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This article was written using inappropriate person, but has otherwise good content. Please forgive (but preferrably correct) uses of I, we, us, you, etc.

Practical Extraction and Report Language is the oldest of the interpreted languages, python being its 3 years younger sibling. The perl interpreter is written in C, a compiled language.

Perl is flexible and can be used to write web applications, command line applications, or services.

Special thanks to hatter for his contributions to this article.


Development Environment

To develop in perl you will need only a perl interpreter and a text editor. For those of you who find un highlighted perl, there are a variety of windows & linux text editors with syntax highlighting support.


  • notepad++
  • cygwin's vim implementation
  • gvim for windows


  • vim
  • nano
  • emacs
  • geany
  • gedit

Linux & Unix

On most distributions, perl and cpan come bundled by default. In the case it is not, a simple apt-get, emerge, yum install, pacman, or any other package manager should install it quickly. You can determine if perl is installed by typing `which perl' at the bash command line. If a filename is returned, you're good to go.


You can do everything we're going over by installing perl on cygwin. CYGWIN is available at

 For compilation to .exe, we recommend "pp", you can install this by `typing cpan -i pp' from your cygwin shell.

There is also a perl implementation for Windows written by activestate, searching for "activestate perl" in any search engine will find it.


CPAN is the module and package installer for perl. It can be accessed on most distributions simply by typing `cpan'. On windows, you can access it by typing `cpan' in your CYGWIN shell. Note: If `cpan' does not work, try `perl -e 'shell' -mCPAN'. If this does not work, your installation may be broken.

Your first program


To run this code, you'll only need to put it in a text file. Save it as "", and then you can execute the following to run it from either cygwin or bash:

  • chmod +x
  • ./

Alternatively you can simply type:

  • perl

<syntaxhighlight lang="perl">#!/usr/bin/perl use strict; use warnings; print "Hello world!\n";</syntaxhighlight>


The shebang declares the location of the code's interpreter. I.e. if you're writing bash, you'll need to put:


at the top of your file. In perl, it's typically:


This should be the first line in any perl you write. You can also use:

 #!env perl

If you are unsure of the path and you have it in your environment variables. If for some reason `#!env perl' and `#!/usr/bin/perl' do not work, running `which perl' from the bash command line will return the proper path.

This is only required if you want to directly execute your script (i.e. ./ If you get permissions errors when attempting this, you can execute it via `perl' or running `chmod +x' before running `./'.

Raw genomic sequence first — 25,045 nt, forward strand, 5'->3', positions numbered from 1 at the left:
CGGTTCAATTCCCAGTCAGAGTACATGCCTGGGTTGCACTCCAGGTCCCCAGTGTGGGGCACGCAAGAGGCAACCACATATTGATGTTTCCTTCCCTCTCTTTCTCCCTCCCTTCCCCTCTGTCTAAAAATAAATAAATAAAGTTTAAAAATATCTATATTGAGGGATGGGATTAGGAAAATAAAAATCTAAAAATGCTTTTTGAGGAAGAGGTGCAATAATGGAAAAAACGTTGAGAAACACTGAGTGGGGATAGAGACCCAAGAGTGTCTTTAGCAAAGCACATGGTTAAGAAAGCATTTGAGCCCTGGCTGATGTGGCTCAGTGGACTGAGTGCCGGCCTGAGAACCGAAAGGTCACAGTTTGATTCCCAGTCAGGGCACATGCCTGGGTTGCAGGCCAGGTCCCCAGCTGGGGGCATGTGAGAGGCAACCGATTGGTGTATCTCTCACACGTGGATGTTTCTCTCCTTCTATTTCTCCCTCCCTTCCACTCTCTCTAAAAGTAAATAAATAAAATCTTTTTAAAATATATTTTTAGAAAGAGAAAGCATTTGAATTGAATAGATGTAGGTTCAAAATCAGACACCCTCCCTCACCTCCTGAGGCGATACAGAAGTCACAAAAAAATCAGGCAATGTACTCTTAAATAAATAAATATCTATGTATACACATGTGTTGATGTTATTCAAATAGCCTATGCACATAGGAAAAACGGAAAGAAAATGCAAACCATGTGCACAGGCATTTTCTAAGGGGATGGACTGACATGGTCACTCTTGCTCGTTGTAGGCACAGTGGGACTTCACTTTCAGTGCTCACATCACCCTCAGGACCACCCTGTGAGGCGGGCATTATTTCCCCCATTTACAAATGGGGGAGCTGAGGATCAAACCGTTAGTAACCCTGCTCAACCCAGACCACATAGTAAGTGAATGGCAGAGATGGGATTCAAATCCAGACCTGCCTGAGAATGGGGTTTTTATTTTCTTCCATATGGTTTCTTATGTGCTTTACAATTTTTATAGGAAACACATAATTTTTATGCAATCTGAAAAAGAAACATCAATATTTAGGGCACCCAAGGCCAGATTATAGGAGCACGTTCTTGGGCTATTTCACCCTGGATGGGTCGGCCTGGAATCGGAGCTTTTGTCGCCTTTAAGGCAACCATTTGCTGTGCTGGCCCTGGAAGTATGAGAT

With perl in particular, its real easy for ugliness to occur. To counter this, the next lines are:

<syntaxhighlight lang="perl">use strict; use warnings;</syntaxhighlight>

Strict perl forces you to maintain some semblence of syntax. Without the strict usage, you can basically run amok with code, perl will not care.

The print "Hello world!\n" line simply prints "Hello world!" with a newline character on the end. On windows you may need to change "\n" to "\r\n", depending on which interpreter you've installed.

You can also reference the hex code for this via a \x character, "\x0a\x0d".

Variables & Data Types

In strict perl, variables must be declared using the "my" or "our" operators. "my" is used implicitly in non-shared memory, whereas "our" is used explicitly for shared memory to pass data between threads.


Scalars in perl are prefixed with a $. A scalar may contain any string, integer, or floating point value. It may also contain a reference pointer. An example declaration:

<syntaxhighlight lang="perl">my $message = "Hello world!\n"; print $message;</syntaxhighlight>


Arrays (or lists) have elements. Typically an array in perl can contain anything - each element can be something different. An array element may be a hash, hash reference, scalar, or another array.

Arrays are prefixed by the @ character:

<syntaxhighlight lang="perl">my @messages = ("Hello world!\n","I like perl!\n"); print $messages[0]; print $messages[1]; print "Size of messages array: ". $#messages . "\n"; </syntaxhighlight>

You can access and modify array elements directly:

<syntaxhighlight lang="perl"> $messages[0] = "Hello world!\n"; </syntaxhighlight>

Helper Functions


Join will compile an array into a scalar. Using the array example above, @messages, the following code will generate the string "Hello world!\n, I like perl!\n" as a scalar:

<syntaxhighlight lang="perl">my @messages = ("Hello world!\n","I like perl!\n"); my $joined_message = join(", ",@messages); print $joined_message;</syntaxhighlight>


Split takes a scalar and converts it to an array using a delimiter. Using our string from earlier: